Via: USA Today:

People who melt pennies or nickels to profit from the jump in metals prices could face jail time and pay thousands of dollars in fines, according to new rules out Thursday.

Soaring metals prices mean that the value of the metal in pennies and nickels exceeds the face value of the coins. Based on current metals prices, the value of the metal in a nickel is now 6.99 cents, while the penny’s metal is worth 1.12 cents, according to the U.S. Mint.

That has piqued concern among government officials that people will melt the coins to sell the metal, leading to potential shortages of pennies and nickels.

“The nation needs its coinage for commerce,” U.S. Mint director Ed Moy said in a statement. “We don’t want to see our pennies and nickels melted down so a few individuals can take advantage of the American taxpayer. Replacing these coins would be an enormous cost to taxpayers.”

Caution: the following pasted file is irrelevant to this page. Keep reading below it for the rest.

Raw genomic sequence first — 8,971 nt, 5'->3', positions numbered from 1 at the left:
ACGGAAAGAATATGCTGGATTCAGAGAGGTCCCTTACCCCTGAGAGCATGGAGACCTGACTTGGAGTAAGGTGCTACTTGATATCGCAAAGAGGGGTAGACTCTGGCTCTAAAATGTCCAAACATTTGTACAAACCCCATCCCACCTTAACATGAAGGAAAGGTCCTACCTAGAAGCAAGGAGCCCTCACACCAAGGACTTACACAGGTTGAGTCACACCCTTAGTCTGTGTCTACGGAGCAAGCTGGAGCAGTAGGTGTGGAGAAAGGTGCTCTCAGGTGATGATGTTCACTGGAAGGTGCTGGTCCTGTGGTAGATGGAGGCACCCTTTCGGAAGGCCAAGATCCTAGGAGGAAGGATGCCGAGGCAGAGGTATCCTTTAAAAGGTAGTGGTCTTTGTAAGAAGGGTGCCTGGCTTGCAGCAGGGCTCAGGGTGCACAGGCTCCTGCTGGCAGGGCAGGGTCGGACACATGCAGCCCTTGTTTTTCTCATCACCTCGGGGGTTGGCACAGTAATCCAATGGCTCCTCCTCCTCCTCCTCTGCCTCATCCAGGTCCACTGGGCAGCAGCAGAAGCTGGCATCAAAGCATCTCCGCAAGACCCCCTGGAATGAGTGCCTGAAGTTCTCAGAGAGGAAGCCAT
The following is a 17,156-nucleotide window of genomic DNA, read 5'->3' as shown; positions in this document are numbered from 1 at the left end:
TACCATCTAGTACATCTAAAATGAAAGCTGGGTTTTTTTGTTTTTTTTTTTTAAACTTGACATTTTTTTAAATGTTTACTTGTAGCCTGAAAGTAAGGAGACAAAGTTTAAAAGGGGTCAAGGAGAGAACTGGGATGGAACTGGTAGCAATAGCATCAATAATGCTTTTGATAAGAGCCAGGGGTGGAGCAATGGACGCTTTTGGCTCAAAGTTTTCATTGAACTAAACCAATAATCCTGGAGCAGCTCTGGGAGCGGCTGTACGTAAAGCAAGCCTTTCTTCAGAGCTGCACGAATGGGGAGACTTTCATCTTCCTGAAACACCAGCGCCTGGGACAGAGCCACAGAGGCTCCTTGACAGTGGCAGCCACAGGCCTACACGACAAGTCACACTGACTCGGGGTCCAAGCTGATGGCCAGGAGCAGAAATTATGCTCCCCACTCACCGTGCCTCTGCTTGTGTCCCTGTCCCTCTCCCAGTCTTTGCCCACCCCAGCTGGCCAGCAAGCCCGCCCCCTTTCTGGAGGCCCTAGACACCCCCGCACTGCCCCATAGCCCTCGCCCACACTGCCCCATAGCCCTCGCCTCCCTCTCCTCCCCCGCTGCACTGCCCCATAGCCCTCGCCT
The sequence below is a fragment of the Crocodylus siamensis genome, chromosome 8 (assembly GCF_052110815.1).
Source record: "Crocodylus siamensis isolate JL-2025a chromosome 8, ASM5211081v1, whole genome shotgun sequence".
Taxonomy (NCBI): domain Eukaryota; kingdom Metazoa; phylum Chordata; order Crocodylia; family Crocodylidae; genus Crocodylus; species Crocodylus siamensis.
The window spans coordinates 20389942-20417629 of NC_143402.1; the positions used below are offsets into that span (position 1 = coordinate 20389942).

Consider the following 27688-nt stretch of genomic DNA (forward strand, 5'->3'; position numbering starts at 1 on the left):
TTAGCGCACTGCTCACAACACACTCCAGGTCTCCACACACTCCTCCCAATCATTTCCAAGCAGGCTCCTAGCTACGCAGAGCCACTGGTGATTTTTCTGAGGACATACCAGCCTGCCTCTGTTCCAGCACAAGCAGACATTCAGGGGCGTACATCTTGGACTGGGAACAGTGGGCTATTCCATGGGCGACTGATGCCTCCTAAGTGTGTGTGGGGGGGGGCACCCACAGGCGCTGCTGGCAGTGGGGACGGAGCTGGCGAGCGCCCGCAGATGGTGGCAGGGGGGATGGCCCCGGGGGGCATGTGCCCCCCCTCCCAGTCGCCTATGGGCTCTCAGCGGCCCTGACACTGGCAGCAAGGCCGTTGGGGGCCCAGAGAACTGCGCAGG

There have been no specific reports of people melting coins for the metal, Mint spokeswoman Becky Bailey says. But the agency has received a number of questions in recent months from the public about the legality of melting the coins, and officials have heard some anecdotal reports of companies considering selling the metal from pennies and nickels, she says.

Under the new rules, it is illegal to melt pennies and nickels. It is also illegal to export the coins for melting. Travelers may legally carry up to $5 in 1- and 5-cent coins out of the USA or ship $100 of the coins abroad “for legitimate coinage and numismatic purposes.”